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The Challenges of Genome-Wide Interaction Studies: Lessons to Learn from the Analysis of HDL Blood Levels

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Kam-Thong,  Tony
Dept. Translational Research in Psychiatry, Max Planck Institute of Psychiatry, Max Planck Society;

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Karbalai,  Nazanin
Dept. Translational Research in Psychiatry, Max Planck Institute of Psychiatry, Max Planck Society;

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Müller-Myhsok,  Bertram
Dept. Translational Research in Psychiatry, Max Planck Institute of Psychiatry, Max Planck Society;

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journal.pone.0109290.pdf
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Citation

van Leeuwen, E. M., Smouter, F. A. S., Kam-Thong, T., Karbalai, N., Smith, A. V., Harris, T. B., et al. (2014). The Challenges of Genome-Wide Interaction Studies: Lessons to Learn from the Analysis of HDL Blood Levels. PLOS ONE, 9(10): e109290. doi:10.1371/journal.pone.0109290.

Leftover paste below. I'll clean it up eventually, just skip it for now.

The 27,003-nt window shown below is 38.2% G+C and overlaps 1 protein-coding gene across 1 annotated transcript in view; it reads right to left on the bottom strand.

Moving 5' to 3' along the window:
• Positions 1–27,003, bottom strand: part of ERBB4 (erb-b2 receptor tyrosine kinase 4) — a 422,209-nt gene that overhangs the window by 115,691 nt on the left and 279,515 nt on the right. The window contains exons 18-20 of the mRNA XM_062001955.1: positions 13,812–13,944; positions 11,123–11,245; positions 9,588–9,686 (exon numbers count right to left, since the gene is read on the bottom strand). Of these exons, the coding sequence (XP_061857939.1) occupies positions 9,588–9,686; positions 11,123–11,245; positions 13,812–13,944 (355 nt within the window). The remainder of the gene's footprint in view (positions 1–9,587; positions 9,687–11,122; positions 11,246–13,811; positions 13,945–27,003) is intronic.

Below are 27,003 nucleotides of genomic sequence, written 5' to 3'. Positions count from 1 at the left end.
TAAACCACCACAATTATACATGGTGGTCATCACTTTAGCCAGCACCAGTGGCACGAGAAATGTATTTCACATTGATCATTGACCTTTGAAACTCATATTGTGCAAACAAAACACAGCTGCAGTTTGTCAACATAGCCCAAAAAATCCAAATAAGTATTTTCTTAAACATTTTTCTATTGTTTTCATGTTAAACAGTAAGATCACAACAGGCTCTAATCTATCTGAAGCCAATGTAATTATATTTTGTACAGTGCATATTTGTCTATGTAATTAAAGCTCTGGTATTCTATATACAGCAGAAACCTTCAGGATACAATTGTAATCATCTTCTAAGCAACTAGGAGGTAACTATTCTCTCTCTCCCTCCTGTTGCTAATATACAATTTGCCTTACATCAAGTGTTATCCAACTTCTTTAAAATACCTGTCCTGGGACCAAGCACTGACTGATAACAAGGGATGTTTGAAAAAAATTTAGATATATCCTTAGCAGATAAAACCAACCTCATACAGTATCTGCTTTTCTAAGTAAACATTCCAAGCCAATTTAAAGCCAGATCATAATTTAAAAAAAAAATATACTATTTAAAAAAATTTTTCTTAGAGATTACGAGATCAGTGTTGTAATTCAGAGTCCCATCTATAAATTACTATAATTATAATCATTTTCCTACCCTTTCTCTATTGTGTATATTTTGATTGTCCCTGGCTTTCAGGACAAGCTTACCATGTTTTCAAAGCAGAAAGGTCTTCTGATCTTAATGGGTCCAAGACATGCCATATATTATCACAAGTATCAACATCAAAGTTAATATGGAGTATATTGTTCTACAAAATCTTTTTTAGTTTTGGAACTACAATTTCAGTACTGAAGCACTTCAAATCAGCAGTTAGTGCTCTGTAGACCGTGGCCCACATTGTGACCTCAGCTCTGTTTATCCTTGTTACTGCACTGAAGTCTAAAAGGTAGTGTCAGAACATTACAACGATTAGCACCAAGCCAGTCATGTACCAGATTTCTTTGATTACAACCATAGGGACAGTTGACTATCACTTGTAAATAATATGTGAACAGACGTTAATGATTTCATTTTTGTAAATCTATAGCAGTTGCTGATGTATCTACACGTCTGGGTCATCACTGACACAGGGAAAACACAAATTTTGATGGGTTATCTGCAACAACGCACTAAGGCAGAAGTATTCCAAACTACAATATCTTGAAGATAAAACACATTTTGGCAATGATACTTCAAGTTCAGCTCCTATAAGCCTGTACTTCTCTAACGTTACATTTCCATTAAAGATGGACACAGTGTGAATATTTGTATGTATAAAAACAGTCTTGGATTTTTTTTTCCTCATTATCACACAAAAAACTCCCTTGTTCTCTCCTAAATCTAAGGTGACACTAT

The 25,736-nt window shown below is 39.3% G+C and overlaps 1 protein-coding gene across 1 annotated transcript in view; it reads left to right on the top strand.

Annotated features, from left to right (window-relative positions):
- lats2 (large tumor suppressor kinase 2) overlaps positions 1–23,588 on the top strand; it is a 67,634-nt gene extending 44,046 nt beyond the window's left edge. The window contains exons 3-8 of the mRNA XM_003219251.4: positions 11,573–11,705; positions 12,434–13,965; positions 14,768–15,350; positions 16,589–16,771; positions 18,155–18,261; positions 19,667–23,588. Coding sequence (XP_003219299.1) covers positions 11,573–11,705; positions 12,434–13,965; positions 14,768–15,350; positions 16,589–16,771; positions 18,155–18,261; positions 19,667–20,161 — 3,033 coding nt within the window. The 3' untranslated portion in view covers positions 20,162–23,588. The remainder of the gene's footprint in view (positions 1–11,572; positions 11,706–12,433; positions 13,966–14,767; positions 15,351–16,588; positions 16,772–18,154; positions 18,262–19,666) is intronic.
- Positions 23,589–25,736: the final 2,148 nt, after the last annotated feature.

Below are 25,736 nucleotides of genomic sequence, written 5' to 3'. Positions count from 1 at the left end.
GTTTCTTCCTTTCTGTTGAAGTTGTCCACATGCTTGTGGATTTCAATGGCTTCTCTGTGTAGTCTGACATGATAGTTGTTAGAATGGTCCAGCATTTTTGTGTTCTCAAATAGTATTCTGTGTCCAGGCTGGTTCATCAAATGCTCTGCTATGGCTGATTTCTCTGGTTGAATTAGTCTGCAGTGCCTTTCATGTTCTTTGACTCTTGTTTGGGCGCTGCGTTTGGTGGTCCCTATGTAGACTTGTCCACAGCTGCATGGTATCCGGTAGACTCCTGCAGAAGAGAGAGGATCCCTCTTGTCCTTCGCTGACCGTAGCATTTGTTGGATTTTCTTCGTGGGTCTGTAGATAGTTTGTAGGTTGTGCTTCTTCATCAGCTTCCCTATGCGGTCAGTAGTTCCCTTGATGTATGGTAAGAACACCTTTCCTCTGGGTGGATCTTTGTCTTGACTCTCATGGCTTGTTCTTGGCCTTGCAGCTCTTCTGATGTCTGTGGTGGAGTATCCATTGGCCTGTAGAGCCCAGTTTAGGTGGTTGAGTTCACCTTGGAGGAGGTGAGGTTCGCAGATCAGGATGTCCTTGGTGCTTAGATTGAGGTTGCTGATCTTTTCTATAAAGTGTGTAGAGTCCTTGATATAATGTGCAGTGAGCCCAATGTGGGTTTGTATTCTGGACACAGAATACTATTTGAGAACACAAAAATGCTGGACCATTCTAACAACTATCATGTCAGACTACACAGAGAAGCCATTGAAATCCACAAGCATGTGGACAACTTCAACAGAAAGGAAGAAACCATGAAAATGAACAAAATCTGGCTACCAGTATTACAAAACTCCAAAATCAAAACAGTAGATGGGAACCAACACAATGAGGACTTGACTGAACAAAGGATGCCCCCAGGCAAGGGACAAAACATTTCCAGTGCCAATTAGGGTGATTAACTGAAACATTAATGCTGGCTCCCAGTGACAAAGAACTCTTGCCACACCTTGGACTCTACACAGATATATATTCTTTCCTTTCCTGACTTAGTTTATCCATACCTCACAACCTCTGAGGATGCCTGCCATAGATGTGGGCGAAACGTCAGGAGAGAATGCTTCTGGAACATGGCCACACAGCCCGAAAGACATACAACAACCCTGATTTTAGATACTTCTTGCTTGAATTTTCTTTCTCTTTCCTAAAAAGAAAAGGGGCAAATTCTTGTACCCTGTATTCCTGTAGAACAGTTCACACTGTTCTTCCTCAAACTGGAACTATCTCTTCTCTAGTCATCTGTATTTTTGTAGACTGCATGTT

Cite as: http://hdl.handle.net/11858/00-001M-0000-0026-DB2C-F
Abstract
Genome-wide association studies (GWAS) have revealed 74 single nucleotide polymorphisms (SNPs) associated with high-density lipoprotein cholesterol (HDL) blood levels. This study is, to our knowledge, the first genome-wide interaction study (GWIS) to identify SNPxSNP interactions associated with HDL levels. We performed a GWIS in the Rotterdam Study (RS) cohort I (RS-I) using the GLIDE tool which leverages the massively parallel computing power of Graphics Processing Units (GPUs) to perform linear regression on all genome-wide pairs of SNPs. By performing a meta-analysis together with Rotterdam Study cohorts II and III (RS-II and RS-III), we were able to filter 181 interaction terms with a p-value<1 . 10(-8) that replicated in the two independent cohorts. We were not able to replicate any of these interaction term in the AGES, ARIC, CHS, ERF, FHS and NFBC-66 cohorts (N-total = 30,011) when adjusting for multiple testing. Our GWIS resulted in the consistent finding of a possible interaction between rs774801 in ARMC8 (ENSG00000114098) and rs12442098 in SPATA8 (ENSG00000185594) being associated with HDL levels. However, p-values do not reach the preset Bonferroni correction of the p-values. Our study suggest that even for highly genetically determined traits such as HDL the sample sizes needed to detect SNPxSNP interactions are large and the 2-step filtering approaches do not yield a solution. Here we present our analysis plan and our reservations concerning GWIS.